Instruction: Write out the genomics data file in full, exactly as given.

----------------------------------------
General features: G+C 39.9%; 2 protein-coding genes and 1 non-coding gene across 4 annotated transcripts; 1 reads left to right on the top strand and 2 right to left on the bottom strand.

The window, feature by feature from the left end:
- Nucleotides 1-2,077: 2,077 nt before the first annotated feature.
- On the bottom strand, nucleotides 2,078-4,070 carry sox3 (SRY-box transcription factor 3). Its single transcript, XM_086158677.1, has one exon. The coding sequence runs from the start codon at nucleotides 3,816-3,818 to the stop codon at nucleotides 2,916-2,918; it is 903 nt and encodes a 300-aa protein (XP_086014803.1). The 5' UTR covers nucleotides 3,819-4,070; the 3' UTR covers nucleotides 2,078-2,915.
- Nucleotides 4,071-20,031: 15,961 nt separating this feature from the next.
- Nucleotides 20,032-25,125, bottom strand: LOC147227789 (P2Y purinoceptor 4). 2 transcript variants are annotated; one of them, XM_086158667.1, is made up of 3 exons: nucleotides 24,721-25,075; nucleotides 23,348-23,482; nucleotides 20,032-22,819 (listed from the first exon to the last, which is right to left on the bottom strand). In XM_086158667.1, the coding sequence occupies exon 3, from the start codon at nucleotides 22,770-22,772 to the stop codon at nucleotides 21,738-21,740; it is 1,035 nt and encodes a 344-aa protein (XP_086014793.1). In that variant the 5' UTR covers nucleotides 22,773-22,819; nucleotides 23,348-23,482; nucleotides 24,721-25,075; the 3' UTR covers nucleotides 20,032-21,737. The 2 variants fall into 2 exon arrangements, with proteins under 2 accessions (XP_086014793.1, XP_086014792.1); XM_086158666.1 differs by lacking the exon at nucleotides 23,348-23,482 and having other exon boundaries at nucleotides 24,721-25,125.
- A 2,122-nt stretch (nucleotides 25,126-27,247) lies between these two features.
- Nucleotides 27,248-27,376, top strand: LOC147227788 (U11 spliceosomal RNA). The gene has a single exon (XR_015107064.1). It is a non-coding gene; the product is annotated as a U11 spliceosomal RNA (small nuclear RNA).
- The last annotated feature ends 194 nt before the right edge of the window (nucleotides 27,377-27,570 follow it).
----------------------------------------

General features: G+C 39.9%; 2 protein-coding genes and 1 non-coding gene across 4 annotated transcripts; 1 reads left to right on the top strand and 2 right to left on the bottom strand.

The window, feature by feature from the left end:
- Nucleotides 1-2,077: 2,077 nt before the first annotated feature.
- On the bottom strand, nucleotides 2,078-4,070 carry sox3 (SRY-box transcription factor 3). Its single transcript, XM_086158677.1, has one exon. The coding sequence runs from the start codon at nucleotides 3,816-3,818 to the stop codon at nucleotides 2,916-2,918; it is 903 nt and encodes a 300-aa protein (XP_086014803.1). The 5' UTR covers nucleotides 3,819-4,070; the 3' UTR covers nucleotides 2,078-2,915.
- Nucleotides 4,071-20,031: 15,961 nt separating this feature from the next.
- Nucleotides 20,032-25,125, bottom strand: LOC147227789 (P2Y purinoceptor 4). 2 transcript variants are annotated; one of them, XM_086158667.1, is made up of 3 exons: nucleotides 24,721-25,075; nucleotides 23,348-23,482; nucleotides 20,032-22,819 (listed from the first exon to the last, which is right to left on the bottom strand). In XM_086158667.1, the coding sequence occupies exon 3, from the start codon at nucleotides 22,770-22,772 to the stop codon at nucleotides 21,738-21,740; it is 1,035 nt and encodes a 344-aa protein (XP_086014793.1). In that variant the 5' UTR covers nucleotides 22,773-22,819; nucleotides 23,348-23,482; nucleotides 24,721-25,075; the 3' UTR covers nucleotides 20,032-21,737. The 2 variants fall into 2 exon arrangements, with proteins under 2 accessions (XP_086014793.1, XP_086014792.1); XM_086158666.1 differs by lacking the exon at nucleotides 23,348-23,482 and having other exon boundaries at nucleotides 24,721-25,125.
- A 2,122-nt stretch (nucleotides 25,126-27,247) lies between these two features.
- Nucleotides 27,248-27,376, top strand: LOC147227788 (U11 spliceosomal RNA). The gene has a single exon (XR_015107064.1). It is a non-coding gene; the product is annotated as a U11 spliceosomal RNA (small nuclear RNA).
- The last annotated feature ends 194 nt before the right edge of the window (nucleotides 27,377-27,570 follow it).